Don't tell Alberto Ley acting doesn't hurt.
The young actor who portrays a Phoenix sports hero, Olympic freestyle wrestling gold medalist Henry Cejudo, dealt with neck spasms from actual mat work in recent rehearsals for "American Victory," a play about the life and historic achievement of Cejudo that opens March 2 at Arizona State's Nelson Fine Arts Center.
The production, written by José Zarate, an ASU graduate student in dramatic writing, is directed by fine arts faculty member Guillermo Reyes. With Ley playing the role of Cejudo, "American Victory" is adapted from the book of the same title, written by Cejudo and Los Angeles Times sports columnist Bill Plaschke.
The play has Cejudo's personal blessing -- he's attended a couple of rehearsals.
"He was laughing a lot. Most of it was kind of like remembering those little details," Ley said. "I think he was really impressed with the wrestling part."
The play not only chronicles Cejudo's victory in the 121-pound weight class at the Beijing Olympics in 2008, it also explores his childhood -- a difficult one at times with his mother and brothers in south central Los Angeles before the family moved to New Mexico and eventually Phoenix -- and gets more personal with scenes involving his ex-girlfriend.
Cejudo, who attended Maryvale High School on Phoenix's west side, had to come from behind in his earlier matches at the Olympics leading up to the gold-medal match. Now 25, he's training for the 2012 Games this summer in London.
Reyes said this is the first theatrical adaptation of Cejudo's story, and while there are some natural political undertones because of state laws that have targeted Mexicans and those of Mexican descent, the production is a story of human triumph by someone of that background with Arizona ties.
"It's an Arizona story, a young man who comes from undocumented (immigrant) parents. It was flying against all that negativity that we hear," Reyes said. "I don't want to just put on a play because of its politics."
"This was a boy that literally came from nothing and fought his way all the way to the Olympics, against all odds, and won Olympic gold," Ley said. "The fact that he won gold shows the fire, the intensity, the will to really go that far and succeed. I think that's a very powerful message, not just for the Hispanic community but for everyone."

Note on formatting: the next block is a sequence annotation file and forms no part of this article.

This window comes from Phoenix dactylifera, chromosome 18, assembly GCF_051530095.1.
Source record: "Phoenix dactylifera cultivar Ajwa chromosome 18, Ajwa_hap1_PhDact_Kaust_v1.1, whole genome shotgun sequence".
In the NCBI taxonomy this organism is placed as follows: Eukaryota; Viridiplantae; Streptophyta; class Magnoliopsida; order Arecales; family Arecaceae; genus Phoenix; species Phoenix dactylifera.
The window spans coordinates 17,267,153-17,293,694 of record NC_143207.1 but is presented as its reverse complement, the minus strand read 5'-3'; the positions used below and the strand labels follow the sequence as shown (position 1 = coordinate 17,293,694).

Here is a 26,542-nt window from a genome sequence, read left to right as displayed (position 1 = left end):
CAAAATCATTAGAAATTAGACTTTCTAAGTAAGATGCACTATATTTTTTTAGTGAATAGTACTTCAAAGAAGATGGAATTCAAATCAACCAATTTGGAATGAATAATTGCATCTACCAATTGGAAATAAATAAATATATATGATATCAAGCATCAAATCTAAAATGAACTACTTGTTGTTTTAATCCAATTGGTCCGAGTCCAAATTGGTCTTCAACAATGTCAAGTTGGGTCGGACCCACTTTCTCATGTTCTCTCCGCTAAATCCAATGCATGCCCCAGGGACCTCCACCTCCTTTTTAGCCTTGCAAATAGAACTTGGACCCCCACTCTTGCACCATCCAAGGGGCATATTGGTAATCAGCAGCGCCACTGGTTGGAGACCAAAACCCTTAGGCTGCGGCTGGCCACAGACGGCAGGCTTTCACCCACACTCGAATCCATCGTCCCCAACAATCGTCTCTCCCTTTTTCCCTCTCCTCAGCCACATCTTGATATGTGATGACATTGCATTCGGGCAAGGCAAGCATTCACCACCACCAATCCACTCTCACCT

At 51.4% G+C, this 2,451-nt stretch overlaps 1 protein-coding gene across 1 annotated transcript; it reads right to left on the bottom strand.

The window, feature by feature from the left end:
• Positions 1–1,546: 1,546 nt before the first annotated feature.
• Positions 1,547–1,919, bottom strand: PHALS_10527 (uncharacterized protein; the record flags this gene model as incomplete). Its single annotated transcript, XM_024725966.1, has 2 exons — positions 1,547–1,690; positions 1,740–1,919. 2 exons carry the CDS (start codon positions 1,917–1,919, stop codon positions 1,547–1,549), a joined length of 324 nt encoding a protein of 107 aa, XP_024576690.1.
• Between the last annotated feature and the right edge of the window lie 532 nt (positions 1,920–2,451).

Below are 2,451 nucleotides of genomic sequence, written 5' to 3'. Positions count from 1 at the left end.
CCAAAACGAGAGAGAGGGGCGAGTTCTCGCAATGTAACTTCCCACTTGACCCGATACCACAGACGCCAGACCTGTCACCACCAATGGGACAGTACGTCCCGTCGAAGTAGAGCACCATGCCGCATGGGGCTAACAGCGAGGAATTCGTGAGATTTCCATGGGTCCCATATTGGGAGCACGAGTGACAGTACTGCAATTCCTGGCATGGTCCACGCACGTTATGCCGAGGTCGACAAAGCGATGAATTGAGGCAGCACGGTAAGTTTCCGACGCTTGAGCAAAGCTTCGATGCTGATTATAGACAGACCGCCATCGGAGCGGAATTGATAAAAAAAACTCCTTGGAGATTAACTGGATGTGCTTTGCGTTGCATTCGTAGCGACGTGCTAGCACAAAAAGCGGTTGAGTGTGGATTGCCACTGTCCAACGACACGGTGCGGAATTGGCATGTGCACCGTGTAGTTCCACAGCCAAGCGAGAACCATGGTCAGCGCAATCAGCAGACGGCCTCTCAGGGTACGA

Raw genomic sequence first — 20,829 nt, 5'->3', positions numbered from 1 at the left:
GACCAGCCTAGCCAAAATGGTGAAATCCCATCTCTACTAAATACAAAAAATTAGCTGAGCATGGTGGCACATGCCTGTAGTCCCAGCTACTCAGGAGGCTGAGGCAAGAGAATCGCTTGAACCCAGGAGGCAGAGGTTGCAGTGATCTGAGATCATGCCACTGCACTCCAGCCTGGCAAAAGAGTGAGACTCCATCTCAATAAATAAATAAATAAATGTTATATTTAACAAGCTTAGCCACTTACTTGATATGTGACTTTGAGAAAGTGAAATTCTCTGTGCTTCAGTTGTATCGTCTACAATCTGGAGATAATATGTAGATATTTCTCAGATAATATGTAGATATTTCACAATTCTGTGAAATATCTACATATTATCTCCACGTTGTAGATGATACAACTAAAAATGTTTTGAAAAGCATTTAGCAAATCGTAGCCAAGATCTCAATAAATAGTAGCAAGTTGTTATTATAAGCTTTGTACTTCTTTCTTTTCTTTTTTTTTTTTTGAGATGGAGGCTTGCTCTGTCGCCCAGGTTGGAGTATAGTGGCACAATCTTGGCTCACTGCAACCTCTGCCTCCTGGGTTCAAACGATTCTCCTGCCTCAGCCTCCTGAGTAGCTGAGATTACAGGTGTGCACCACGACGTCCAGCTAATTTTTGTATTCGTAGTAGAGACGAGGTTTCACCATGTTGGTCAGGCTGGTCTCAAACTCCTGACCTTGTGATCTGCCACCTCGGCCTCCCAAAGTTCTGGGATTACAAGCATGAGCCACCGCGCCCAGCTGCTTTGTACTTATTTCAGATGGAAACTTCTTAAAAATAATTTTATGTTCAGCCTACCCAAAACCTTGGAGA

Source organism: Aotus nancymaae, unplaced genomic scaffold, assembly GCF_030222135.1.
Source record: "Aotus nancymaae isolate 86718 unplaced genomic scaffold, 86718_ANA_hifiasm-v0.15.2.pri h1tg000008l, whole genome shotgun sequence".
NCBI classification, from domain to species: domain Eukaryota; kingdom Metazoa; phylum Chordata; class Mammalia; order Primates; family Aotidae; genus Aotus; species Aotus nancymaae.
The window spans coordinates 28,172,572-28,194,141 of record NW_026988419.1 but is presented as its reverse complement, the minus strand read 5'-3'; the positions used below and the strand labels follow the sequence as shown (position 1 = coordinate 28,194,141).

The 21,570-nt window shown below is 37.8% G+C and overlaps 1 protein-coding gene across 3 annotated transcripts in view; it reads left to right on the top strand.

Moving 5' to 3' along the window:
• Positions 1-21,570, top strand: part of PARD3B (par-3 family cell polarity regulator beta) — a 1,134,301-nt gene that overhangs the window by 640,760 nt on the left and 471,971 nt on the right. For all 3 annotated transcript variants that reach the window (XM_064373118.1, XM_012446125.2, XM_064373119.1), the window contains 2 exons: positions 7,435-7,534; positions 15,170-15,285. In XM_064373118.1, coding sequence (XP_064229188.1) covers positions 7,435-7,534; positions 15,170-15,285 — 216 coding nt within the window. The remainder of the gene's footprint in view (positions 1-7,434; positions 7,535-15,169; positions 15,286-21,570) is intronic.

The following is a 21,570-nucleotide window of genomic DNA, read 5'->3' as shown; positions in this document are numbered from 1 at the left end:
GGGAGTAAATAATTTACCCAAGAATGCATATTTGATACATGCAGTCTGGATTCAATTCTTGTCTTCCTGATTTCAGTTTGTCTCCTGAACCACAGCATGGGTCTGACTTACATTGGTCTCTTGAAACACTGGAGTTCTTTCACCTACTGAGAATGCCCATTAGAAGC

Zarate said writing the play interested him because Cejudo's story presents a side of the Latino community people don't often see.
"It was a good challenge for me because usually I do tend to focus on the negative aspects," Zarate said. "It was nice to focus on something positive."
Writing was personal for Zarate, who had similar experiences growing up. Like Cejudo, his parents faced a language barrier, he grew up in a trailer park and he experienced racism "from even other Chicanos towards Mexicans who came here as immigrants. So I'm glad he (Cejudo) brought that up in the book. We tried to keep it in the play."
Ley cited a comment from Cejudo in which he says he won the gold for the United States, and never really had resentment or anger toward the country of his birth despite adversity in his youth.
"He was actually very thankful in a way, because it was here where he was able to realize his dreams of going to the Olympics and succeeding," Ley said. "Even though he was Mexican and maybe people didn't see him or treat him fairly, he embraced what he was able to and made the best of the situation."
Ley is recovered from his neck injury and, true to sports vernacular, is expected to be active for opening night.
"Luckily I got better and I'm back in wrestling," he said.
'Audiences will be really able to relate to the story," Ley added. "Ultimately it's an inspirational story. Henry himself says it in the book, 'If I could do this, anybody can do it.' I feel like that message is very important."
"American Victory" runs March 2-3, 8-10 and 15-16 at 7:30 p.m., and on March 4 and 11 at 2 p.m. at Studio 133 of the Nelson Fine Arts Center on the ASU Tempe campus. Tickets are $8 to $16, with special rates for seniors and ASU faculty, staff and students.